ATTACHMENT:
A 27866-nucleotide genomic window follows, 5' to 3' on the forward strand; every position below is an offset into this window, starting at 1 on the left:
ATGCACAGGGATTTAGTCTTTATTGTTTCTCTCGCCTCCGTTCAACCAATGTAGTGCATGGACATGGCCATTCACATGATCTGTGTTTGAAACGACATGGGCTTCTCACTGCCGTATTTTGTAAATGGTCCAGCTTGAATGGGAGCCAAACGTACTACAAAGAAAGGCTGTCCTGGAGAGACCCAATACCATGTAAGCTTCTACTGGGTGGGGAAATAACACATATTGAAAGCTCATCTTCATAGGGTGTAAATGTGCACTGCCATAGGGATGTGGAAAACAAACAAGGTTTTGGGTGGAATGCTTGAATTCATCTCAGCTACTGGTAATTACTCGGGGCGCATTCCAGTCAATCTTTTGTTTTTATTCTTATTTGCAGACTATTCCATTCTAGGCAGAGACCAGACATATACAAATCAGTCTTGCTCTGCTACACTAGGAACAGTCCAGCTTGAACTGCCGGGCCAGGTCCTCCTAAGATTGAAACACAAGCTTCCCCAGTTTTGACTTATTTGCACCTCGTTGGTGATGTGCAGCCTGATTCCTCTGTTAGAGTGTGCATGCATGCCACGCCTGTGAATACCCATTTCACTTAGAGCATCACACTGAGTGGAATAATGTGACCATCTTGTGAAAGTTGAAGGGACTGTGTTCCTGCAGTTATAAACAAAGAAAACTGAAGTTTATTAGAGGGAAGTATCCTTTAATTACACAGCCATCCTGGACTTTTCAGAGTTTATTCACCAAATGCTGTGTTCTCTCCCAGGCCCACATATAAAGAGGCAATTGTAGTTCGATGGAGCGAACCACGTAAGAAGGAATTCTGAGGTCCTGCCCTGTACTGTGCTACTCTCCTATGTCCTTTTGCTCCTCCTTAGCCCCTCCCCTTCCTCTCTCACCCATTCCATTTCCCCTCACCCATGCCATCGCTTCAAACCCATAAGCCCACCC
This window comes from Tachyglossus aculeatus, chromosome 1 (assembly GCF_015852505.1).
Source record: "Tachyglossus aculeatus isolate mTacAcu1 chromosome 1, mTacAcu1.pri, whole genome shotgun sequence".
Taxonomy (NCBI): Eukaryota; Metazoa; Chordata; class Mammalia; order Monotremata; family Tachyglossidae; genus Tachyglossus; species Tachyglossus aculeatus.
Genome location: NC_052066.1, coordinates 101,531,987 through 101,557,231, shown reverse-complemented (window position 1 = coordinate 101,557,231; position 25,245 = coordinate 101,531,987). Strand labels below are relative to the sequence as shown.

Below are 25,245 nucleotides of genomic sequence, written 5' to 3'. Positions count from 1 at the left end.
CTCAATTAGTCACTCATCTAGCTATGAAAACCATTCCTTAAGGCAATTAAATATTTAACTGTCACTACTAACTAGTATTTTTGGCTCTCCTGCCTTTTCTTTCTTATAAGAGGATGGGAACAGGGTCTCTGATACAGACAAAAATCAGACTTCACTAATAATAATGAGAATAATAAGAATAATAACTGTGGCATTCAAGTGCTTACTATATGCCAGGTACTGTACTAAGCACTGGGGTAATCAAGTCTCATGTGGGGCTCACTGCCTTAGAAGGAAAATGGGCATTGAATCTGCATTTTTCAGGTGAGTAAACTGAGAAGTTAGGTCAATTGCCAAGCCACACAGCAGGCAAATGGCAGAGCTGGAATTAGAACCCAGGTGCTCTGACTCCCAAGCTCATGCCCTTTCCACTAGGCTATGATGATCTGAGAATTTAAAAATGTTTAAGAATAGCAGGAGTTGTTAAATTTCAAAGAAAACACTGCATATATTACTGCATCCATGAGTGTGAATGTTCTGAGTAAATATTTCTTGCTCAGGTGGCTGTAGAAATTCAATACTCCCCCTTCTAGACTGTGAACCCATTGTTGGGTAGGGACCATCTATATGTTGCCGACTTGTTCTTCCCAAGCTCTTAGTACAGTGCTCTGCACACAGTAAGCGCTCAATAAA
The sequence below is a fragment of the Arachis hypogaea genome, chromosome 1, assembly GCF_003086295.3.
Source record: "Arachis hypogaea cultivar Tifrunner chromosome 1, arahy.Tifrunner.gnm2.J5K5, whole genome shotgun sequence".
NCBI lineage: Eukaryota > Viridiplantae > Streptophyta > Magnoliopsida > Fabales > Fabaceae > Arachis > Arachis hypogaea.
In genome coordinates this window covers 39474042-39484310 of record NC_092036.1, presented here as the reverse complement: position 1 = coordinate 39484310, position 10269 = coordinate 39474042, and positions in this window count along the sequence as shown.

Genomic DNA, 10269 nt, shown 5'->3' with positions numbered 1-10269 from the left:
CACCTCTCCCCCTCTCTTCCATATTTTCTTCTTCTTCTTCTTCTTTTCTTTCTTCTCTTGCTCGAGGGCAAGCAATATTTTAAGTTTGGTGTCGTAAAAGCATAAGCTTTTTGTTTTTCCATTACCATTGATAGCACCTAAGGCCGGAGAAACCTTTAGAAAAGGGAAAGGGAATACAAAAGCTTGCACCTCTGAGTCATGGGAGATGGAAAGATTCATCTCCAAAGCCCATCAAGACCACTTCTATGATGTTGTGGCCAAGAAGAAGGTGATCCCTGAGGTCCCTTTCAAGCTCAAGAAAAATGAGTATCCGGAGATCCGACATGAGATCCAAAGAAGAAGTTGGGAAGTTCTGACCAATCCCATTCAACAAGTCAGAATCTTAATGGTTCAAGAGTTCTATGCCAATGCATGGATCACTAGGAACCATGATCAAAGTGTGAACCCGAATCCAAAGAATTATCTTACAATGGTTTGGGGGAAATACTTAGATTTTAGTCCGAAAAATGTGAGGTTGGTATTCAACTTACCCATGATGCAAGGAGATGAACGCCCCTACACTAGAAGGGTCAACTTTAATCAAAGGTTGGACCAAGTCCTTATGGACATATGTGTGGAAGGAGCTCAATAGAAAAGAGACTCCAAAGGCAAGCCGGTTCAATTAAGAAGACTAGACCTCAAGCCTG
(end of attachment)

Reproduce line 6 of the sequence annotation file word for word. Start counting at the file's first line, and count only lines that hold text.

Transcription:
Genome location: NC_052066.1, coordinates 101,531,987 through 101,557,231, shown reverse-complemented (window position 1 = coordinate 101,557,231; position 25,245 = coordinate 101,531,987). Strand labels below are relative to the sequence as shown.